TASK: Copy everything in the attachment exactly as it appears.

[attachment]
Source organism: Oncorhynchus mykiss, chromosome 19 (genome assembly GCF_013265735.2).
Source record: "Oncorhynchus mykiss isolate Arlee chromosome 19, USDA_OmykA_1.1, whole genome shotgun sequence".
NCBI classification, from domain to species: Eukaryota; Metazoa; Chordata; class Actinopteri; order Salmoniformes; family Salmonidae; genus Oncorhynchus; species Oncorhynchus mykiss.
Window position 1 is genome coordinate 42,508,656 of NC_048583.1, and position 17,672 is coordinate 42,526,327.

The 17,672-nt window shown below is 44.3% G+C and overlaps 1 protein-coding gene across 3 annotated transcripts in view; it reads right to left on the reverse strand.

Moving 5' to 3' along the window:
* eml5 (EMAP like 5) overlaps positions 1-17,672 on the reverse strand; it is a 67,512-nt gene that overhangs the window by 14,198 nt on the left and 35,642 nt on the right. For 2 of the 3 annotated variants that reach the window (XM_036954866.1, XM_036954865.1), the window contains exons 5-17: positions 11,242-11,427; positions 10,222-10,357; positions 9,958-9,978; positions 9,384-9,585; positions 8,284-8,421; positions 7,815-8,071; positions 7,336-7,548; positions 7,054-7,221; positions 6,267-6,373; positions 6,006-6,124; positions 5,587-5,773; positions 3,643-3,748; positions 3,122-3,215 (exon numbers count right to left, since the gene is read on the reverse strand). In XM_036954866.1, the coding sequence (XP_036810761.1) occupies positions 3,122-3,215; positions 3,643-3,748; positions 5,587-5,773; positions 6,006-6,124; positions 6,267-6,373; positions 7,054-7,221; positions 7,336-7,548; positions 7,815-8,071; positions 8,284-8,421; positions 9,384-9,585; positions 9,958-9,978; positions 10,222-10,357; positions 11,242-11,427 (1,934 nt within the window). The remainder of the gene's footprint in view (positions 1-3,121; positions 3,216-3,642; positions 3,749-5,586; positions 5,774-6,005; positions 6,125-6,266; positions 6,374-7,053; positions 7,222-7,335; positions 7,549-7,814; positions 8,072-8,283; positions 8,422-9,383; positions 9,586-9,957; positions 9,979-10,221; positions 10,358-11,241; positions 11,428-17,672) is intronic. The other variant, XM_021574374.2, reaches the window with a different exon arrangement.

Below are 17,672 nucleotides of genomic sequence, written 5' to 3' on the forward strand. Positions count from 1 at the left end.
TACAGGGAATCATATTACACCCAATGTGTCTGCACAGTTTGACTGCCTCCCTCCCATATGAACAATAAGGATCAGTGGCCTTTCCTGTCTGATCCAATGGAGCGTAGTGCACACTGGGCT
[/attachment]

Source organism: Oncorhynchus mykiss, chromosome 19 (genome assembly GCF_013265735.2).
Source record: "Oncorhynchus mykiss isolate Arlee chromosome 19, USDA_OmykA_1.1, whole genome shotgun sequence".
NCBI classification, from domain to species: Eukaryota; Metazoa; Chordata; class Actinopteri; order Salmoniformes; family Salmonidae; genus Oncorhynchus; species Oncorhynchus mykiss.
Window position 1 is genome coordinate 42,508,656 of NC_048583.1, and position 17,672 is coordinate 42,526,327.

The 17,672-nt window shown below is 44.3% G+C and overlaps 1 protein-coding gene across 3 annotated transcripts in view; it reads right to left on the reverse strand.

Moving 5' to 3' along the window:
* eml5 (EMAP like 5) overlaps positions 1-17,672 on the reverse strand; it is a 67,512-nt gene that overhangs the window by 14,198 nt on the left and 35,642 nt on the right. For 2 of the 3 annotated variants that reach the window (XM_036954866.1, XM_036954865.1), the window contains exons 5-17: positions 11,242-11,427; positions 10,222-10,357; positions 9,958-9,978; positions 9,384-9,585; positions 8,284-8,421; positions 7,815-8,071; positions 7,336-7,548; positions 7,054-7,221; positions 6,267-6,373; positions 6,006-6,124; positions 5,587-5,773; positions 3,643-3,748; positions 3,122-3,215 (exon numbers count right to left, since the gene is read on the reverse strand). In XM_036954866.1, the coding sequence (XP_036810761.1) occupies positions 3,122-3,215; positions 3,643-3,748; positions 5,587-5,773; positions 6,006-6,124; positions 6,267-6,373; positions 7,054-7,221; positions 7,336-7,548; positions 7,815-8,071; positions 8,284-8,421; positions 9,384-9,585; positions 9,958-9,978; positions 10,222-10,357; positions 11,242-11,427 (1,934 nt within the window). The remainder of the gene's footprint in view (positions 1-3,121; positions 3,216-3,642; positions 3,749-5,586; positions 5,774-6,005; positions 6,125-6,266; positions 6,374-7,053; positions 7,222-7,335; positions 7,549-7,814; positions 8,072-8,283; positions 8,422-9,383; positions 9,586-9,957; positions 9,979-10,221; positions 10,358-11,241; positions 11,428-17,672) is intronic. The other variant, XM_021574374.2, reaches the window with a different exon arrangement.

Below are 17,672 nucleotides of genomic sequence, written 5' to 3' on the forward strand. Positions count from 1 at the left end.
TACAGGGAATCATATTACACCCAATGTGTCTGCACAGTTTGACTGCCTCCCTCCCATATGAACAATAAGGATCAGTGGCCTTTCCTGTCTGATCCAATGGAGCGTAGTGCACACTGGGCT